Dr Mohammed Aljadaan, Saudi Minister of Finance, in his statement to The International Monetary and Financial Committee at the Spring Meetings of the World Bank/IMF in April 2023, revealed that the Saudi economy’s performance has exceeded expectations, growing at 8.7 percent in 2022, making it the fastest growing economy among the G20 countries and bringing the official overall unemployment rate down from 6.9% in Q4 2021 to 4.8% in Q4 2022, and among Saudi nationals from 11% to 8%, respectively.

Among Saudi females, the unemployment rate decreased by 7.1% from 22.5% in Q4 2021 to 15.4% in Q4 2022. This is despite the massive increase in women’s participation in the labour force from 17% in 2017, the baseline under vision 2030, to 36% in 2022, overshooting the official target of 31.4% in 2025 by 4.6%.

The Saudi banking system, he maintained, remains strong, liquid, and well-regulated. “We are closely monitoring the developments in the global financial system and have the tools and the resolve to safeguard the stability of our financial system. A great deal of progress is underway in the Giga projects and the announced initiatives under the Vision 2030 programmes. We remain committed to achieving our net-zero target by 2060 by deploying all available technologies within the Circular Carbon Economy framework as well as the Saudi Green Initiative to increase vegetation cover and planting 10 billion trees, combating pollution and preserving marine life. Furthermore, Saudi Arabia is playing a leading role in coordinating regional efforts to combat climate change through the Middle East Green Initiative.”

The Kingdom is in the process of amending its existing Banking Control Law. The Saudi Central Bank (SAMA) published a Draft Amended Banking Law in January 2023 for consultation.

The objectives of the amended Law, according to SAMA is to: 

  • Ensure stability and growth of the banking sector, encouraging investment in

the banking sector and contributing to financial stability.

  • Set forth the legal framework for practicing banking business.
  • Promote the protection of deposits, funds, rights and interests of depositors and

clients and their information.

The Draft Law does not differentiate between conventional banks and Islamic banks, albeit there is reference to Islamic financial instruments such as “Sukuk and other Financial Products” and “Other banking business.”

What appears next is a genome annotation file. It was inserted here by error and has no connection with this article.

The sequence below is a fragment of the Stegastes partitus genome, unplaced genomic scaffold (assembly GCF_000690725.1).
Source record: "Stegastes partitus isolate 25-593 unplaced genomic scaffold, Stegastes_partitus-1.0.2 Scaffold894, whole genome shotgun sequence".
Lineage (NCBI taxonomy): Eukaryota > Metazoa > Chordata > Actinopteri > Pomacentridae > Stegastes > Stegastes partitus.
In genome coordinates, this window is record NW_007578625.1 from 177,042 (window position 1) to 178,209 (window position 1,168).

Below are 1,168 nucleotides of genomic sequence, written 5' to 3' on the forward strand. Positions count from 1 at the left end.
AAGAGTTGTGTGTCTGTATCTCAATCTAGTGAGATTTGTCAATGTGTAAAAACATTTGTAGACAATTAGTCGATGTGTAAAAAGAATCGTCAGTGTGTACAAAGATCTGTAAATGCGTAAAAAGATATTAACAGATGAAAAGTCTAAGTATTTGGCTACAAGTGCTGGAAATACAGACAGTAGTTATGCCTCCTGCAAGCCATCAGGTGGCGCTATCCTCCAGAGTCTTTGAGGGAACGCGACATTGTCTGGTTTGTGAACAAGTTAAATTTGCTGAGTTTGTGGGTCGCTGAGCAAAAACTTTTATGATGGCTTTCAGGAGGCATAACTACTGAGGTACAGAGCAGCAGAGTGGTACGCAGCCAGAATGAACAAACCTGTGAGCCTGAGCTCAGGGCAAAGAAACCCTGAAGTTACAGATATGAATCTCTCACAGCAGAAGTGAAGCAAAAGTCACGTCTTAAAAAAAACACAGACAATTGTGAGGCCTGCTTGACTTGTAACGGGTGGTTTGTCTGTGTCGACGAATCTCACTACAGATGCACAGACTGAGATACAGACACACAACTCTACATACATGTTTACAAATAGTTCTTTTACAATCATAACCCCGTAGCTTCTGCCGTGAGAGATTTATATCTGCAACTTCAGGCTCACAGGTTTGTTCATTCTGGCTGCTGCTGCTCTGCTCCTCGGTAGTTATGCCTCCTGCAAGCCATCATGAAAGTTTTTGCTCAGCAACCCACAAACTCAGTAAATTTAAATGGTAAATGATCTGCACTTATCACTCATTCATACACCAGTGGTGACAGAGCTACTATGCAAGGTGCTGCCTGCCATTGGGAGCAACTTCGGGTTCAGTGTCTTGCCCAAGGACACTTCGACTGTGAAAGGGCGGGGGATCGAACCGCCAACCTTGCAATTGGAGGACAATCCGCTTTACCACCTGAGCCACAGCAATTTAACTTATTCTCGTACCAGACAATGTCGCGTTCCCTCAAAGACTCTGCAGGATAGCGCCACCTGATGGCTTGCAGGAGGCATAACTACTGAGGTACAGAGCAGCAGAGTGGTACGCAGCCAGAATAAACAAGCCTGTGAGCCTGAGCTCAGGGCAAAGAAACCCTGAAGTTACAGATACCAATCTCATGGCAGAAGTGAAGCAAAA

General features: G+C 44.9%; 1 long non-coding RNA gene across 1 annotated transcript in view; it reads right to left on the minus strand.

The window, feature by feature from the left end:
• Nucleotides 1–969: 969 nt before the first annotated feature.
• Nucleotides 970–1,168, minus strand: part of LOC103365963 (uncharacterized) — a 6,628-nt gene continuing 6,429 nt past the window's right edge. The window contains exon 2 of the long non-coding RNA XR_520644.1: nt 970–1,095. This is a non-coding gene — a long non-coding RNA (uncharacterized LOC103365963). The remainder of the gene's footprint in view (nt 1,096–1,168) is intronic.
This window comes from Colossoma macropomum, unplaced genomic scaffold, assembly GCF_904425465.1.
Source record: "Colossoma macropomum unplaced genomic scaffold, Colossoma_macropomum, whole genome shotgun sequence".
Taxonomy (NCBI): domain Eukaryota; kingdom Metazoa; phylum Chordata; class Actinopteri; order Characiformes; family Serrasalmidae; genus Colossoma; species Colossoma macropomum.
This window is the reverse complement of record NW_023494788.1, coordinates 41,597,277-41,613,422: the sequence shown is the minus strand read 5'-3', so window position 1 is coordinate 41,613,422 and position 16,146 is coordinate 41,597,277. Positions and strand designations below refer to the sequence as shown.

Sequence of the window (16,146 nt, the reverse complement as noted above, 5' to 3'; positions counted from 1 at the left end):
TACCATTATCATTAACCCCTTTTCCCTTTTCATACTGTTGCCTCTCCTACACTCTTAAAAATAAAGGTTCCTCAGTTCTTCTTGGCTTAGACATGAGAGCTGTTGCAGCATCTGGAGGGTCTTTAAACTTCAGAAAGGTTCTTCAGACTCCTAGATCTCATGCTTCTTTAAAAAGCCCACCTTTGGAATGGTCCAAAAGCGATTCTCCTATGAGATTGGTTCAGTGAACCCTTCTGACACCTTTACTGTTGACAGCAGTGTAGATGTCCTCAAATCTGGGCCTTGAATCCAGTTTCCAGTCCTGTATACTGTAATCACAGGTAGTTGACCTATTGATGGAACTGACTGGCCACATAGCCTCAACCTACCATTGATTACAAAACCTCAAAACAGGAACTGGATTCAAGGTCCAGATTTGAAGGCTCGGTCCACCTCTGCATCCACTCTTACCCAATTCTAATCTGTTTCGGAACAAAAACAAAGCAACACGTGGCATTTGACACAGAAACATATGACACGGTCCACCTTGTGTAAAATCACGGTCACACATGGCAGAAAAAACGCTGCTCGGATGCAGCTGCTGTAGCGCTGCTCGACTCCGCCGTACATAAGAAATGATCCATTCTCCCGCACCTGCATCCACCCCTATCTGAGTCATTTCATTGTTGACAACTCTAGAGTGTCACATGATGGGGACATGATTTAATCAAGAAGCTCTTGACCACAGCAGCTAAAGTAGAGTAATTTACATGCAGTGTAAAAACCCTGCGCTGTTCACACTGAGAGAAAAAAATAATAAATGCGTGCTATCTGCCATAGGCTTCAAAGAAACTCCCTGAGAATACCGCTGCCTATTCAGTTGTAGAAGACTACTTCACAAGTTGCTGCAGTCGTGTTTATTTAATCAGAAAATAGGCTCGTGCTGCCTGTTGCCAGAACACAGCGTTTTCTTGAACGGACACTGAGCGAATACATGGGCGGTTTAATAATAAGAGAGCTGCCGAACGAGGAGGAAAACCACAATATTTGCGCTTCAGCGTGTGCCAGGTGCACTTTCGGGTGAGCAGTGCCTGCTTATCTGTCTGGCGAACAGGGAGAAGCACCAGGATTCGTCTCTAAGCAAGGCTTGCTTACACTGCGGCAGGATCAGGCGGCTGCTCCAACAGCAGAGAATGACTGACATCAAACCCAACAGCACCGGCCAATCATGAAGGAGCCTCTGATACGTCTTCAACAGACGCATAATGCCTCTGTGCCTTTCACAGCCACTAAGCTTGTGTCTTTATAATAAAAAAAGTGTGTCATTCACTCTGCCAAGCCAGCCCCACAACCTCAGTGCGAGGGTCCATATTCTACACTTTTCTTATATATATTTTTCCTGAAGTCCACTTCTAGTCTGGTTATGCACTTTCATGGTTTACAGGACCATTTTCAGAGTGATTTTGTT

The economic outlook for the Kingdom in April received a boost when Fitch Ratings upgraded Saudi Arabia’s Long-Term Foreign-Currency Issuer Default Rating (IDR) to ‘A+’ from ‘A’. The Outlook is Stable.

The rationale driving the upgrade includes:

a) The Kingdom’s strong fiscal and external balance sheets.

b) The strong government debt/GDP ratio and sovereign net foreign assets (SNFA)

projected to remain above 55% of GDP in 2023-2024, and significant fiscal buffers in the form of deposits and other public sector assets.

c) Ongoing commitment to gradual progress with fiscal, economic and governance reforms.

d) Formidable External Finances. Foreign reserves excluding gold remained broadly stable in 2022, at US$459 billion.

e) Low government debt. Gross government debt/GDP declined to 23.8% in 2022 and projected to increase to 24.7% in 2023 and rise but remain below 30% in 2024-2025.

f) A budget close to balance.

g) The non-oil economy gaining traction with a forecast of 5% growth in 2023 compared with 5.4% in 2022.

Moody’s Investors Service similarly changed its outlook on Saudi Arabia in March 2023 to positive from stable and affirmed its long-term issuer and senior unsecured ratings at ‘A1.’ The rationale is that government reforms and investment in non-oil sectors will, over time, lead to the diversification of the economy and, therefore, reliance on hydrocarbons.

The affirmation is a recognition of the progress made in the Kingdom’s reform program, the moderate debt burden of SAR985 billion, most of which had already been pre-funded in 2022, or 30.7% of GDP in Q3/2022, solid fiscal buffers, and Saudi Arabia’s highly competitive and pre-eminent position in the global oil market.